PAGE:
Want to do some planning for your inevitable Pacific Crest Trail thru-hike but don’t know where to start? Looking for the best Pacific Crest Trail resources? Well if you haven’t already, I suggest you check out my Pacific Crest Trail page.
Absorbed all of that? Great, read on.
As much as I would like to say that you can find everything about the Pacific Crest Trail here on Halfway Anywhere, I can’t. Well, I could, but I imagine that since you’ve managed to make it here, you are perfectly capable of finding other resources as well – and I don’t want to be branded a liar (not yet, at least).
Using my experience planning a Pacific Crest Trail thru-hike, and using the data from my Pacific Crest Trail thru-hiker survey, I’ve compiled a list of the best (and worst) resources for hiking the PCT.
THE BEST PACIFIC CREST TRAIL RESOURCES
BLOGS/FORMER THRU-HIKERS: What’s consistently the most valuable resource for people hiking the PCT? The tales and experiences from former thru-hikers. This is why I have devoted countless hours to filling Halfway Anywhere’s PCT Page with all the information I can manage. It’s also why I began conducting my Annual Pacific Crest Trail Thru-hiker Survey (here) – because there’s no better resource than hikers who have just finished a thru-hike.
CRAIG’S PCT PLANNER: Craig’s PCT Planner is a resource that allows you to plot a Pacific Crest Trail thru-hike by inputting a starting date, starting point, ending point, hiking pace, hiking day length (in hours), and how much time to add for every 1,000 feet of elevation gained. Using your data it outputs how many days it will take between your selected resupply points, what the elevation profile it, how much total elevation you’ll gain, your average elevation gain per day, and your average mileage per day. It’s best used for getting an idea of how long it will travel between resupply points (which are listed in the web-based application). Don’t go crazy trying to plan your hike exactly – it’s not going to work. Find Craig’s PCT Planner here.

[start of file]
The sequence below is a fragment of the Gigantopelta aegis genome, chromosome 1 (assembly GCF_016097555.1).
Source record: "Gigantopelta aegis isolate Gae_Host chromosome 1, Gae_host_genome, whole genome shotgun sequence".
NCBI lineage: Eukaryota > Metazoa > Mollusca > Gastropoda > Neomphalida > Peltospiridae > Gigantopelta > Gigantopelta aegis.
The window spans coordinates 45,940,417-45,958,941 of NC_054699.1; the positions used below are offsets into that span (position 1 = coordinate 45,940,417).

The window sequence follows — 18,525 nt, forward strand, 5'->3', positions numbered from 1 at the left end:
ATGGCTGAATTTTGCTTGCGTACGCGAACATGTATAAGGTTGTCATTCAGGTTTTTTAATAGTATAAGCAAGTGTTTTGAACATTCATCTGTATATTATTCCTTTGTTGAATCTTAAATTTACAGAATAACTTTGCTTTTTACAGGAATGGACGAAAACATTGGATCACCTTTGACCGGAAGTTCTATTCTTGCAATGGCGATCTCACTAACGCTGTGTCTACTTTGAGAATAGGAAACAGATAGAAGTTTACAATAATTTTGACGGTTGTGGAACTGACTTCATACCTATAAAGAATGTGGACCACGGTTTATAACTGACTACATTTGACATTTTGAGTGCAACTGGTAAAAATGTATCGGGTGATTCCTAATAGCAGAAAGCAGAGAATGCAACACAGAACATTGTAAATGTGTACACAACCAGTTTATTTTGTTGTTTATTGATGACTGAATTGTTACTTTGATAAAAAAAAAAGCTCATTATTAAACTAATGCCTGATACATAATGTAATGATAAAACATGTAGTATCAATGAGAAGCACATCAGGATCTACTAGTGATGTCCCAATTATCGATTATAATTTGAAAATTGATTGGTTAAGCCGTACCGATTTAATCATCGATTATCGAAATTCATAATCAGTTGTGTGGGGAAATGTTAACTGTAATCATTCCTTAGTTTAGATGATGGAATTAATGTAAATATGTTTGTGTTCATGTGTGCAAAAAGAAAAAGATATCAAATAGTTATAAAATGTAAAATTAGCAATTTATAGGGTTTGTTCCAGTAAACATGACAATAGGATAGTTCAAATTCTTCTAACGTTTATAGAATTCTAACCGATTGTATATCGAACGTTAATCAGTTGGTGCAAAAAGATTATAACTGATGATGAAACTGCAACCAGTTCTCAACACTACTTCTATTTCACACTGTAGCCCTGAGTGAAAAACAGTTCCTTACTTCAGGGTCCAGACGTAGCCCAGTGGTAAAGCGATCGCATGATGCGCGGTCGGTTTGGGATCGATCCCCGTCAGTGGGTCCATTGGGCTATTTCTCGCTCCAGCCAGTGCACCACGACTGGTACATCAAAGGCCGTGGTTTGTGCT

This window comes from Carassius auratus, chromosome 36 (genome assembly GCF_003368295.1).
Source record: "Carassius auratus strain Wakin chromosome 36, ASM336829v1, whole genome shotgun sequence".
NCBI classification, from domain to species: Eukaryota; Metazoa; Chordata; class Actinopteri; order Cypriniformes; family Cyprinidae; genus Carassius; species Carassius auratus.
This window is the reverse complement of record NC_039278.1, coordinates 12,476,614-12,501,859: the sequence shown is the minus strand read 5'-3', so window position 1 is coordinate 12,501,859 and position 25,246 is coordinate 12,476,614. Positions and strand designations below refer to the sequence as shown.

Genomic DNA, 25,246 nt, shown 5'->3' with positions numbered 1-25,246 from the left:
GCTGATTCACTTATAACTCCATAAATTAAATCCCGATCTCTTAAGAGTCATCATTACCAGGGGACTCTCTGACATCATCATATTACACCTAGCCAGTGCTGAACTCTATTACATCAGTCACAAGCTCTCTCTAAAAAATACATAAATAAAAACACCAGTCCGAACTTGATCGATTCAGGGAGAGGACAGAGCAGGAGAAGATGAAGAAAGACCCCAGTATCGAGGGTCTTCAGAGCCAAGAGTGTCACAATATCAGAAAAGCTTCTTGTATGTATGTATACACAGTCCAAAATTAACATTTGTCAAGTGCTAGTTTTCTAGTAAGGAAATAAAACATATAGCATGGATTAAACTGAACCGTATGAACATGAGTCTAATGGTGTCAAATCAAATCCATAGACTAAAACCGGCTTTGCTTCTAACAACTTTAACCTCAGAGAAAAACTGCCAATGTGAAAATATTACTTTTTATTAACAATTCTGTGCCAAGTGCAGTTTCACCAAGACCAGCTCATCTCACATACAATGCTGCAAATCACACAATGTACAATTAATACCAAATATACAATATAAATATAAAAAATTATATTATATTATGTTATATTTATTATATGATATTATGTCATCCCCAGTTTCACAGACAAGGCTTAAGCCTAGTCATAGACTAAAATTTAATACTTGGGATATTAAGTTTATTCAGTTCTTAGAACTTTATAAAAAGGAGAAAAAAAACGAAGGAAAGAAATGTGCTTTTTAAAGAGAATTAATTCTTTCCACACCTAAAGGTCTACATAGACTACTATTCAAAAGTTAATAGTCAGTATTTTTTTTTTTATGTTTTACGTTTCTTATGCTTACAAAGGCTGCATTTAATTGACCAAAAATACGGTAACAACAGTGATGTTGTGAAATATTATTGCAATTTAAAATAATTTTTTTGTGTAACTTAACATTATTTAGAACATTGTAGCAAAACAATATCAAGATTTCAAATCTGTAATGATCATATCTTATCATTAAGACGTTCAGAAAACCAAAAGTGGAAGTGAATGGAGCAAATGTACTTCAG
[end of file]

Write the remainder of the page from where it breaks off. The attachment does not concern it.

HALFMILE: Halfmile offers PDF maps of the PCT (that can be printed or used on your mobile device) that receive a yearly update and much praise from PCT hikers (myself included). The maps offer notes on water sources, campsites, resupply, alternates, and features that the trail passes. Update: This app is no longer available
Halfmile has also developed an app that lists all the PCT waypoints in his maps and is available (for free) on both Android and iOS. Check out my review of the Halfmile app here. Find Halfmile’s maps (available for free) here.
ATLAS GUIDES (FORMERLY GUTHOOK): Atlas Guides (formerly Guthook Guides) has the most comprehensive and complete PCT app around. It includes maps, water information, campsites, waypoints, resupply and town information, photographs, elevation profiles, comments and more. I seriously love this app. You can buy the entire PCT guide for $24.99 or you can buy each of the five sections individually for $6.99 each. Get it for Andorid or iOS. Check out my review of Guthook’s PCT Guide here (or check out the Atlas Guides here).